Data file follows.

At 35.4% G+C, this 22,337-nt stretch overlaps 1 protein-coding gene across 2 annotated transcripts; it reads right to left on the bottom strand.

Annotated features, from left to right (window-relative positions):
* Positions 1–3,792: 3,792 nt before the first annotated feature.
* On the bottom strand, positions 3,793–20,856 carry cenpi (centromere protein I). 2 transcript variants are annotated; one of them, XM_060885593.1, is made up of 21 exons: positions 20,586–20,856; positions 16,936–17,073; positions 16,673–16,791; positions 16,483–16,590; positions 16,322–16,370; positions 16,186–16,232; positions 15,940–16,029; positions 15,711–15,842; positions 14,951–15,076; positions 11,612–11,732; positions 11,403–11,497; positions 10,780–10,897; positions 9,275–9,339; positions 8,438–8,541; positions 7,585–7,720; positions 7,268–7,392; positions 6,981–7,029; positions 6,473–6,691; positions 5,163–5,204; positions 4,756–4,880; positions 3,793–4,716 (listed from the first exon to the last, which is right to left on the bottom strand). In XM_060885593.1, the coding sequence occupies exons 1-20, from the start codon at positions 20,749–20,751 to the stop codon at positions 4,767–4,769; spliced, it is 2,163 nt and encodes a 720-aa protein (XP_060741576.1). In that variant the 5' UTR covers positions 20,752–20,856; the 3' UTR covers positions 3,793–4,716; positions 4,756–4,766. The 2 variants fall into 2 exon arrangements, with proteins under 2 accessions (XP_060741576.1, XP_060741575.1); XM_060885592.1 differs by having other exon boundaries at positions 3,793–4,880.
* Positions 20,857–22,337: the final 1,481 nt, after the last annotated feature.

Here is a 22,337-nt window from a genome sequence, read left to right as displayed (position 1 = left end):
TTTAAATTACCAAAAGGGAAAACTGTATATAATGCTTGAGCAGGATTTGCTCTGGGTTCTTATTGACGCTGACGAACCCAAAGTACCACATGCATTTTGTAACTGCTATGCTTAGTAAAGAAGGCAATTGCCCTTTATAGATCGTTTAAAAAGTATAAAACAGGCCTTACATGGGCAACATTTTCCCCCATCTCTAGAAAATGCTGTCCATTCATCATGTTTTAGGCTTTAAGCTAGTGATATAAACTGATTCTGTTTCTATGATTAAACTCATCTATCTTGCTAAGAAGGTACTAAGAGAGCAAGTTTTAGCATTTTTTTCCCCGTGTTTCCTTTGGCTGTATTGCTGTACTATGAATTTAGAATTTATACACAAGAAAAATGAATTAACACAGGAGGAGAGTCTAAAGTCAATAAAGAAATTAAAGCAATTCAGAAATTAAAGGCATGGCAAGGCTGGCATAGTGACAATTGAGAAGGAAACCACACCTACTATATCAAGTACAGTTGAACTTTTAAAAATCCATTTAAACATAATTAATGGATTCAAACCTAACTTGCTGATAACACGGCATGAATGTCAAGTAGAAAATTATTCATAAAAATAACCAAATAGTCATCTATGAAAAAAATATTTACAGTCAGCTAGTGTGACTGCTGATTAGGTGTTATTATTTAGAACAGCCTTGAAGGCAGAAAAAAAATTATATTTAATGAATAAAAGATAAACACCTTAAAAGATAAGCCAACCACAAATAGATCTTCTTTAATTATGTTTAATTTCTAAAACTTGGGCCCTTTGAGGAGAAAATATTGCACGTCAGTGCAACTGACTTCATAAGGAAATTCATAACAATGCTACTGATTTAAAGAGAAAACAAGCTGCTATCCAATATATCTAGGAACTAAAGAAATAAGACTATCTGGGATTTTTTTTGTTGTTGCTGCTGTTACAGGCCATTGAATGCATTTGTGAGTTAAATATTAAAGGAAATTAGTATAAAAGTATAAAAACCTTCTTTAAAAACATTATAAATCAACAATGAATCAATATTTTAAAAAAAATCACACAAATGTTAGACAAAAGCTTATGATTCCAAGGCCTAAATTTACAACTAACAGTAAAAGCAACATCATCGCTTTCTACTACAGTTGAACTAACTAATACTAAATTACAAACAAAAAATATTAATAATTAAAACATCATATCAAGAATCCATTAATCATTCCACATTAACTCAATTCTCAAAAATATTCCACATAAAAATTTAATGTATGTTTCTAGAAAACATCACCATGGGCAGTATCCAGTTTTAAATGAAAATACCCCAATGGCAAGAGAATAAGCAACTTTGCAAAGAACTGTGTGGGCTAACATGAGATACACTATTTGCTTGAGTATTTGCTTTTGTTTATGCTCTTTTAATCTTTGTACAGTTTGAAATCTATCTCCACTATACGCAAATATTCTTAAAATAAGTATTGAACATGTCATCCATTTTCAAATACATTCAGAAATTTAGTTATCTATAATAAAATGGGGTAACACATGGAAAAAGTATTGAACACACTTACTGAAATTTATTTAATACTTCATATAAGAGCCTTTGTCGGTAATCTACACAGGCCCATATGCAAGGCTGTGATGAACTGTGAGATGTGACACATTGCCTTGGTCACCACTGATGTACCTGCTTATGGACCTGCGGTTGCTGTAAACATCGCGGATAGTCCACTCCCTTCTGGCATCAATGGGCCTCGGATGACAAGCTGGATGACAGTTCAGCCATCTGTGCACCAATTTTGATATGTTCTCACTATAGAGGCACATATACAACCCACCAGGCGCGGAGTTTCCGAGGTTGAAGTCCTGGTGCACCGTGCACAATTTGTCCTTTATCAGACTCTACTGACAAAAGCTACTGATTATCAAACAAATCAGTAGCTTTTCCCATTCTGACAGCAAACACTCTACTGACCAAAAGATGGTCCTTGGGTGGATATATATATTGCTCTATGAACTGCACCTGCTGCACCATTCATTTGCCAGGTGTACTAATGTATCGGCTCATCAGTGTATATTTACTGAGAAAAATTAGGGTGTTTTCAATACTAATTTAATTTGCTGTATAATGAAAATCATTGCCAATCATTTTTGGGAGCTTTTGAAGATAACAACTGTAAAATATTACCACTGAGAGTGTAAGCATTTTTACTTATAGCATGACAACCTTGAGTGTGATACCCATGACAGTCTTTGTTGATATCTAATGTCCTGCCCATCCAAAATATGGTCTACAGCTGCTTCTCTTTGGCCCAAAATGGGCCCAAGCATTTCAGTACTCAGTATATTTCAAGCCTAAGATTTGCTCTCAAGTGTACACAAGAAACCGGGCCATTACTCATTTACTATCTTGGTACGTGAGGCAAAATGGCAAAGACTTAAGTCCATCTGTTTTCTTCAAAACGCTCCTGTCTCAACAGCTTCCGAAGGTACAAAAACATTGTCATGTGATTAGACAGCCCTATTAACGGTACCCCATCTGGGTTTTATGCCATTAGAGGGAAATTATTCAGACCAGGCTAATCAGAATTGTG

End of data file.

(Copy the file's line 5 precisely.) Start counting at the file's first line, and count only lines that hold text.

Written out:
* Positions 20,857–22,337: the final 1,481 nt, after the last annotated feature.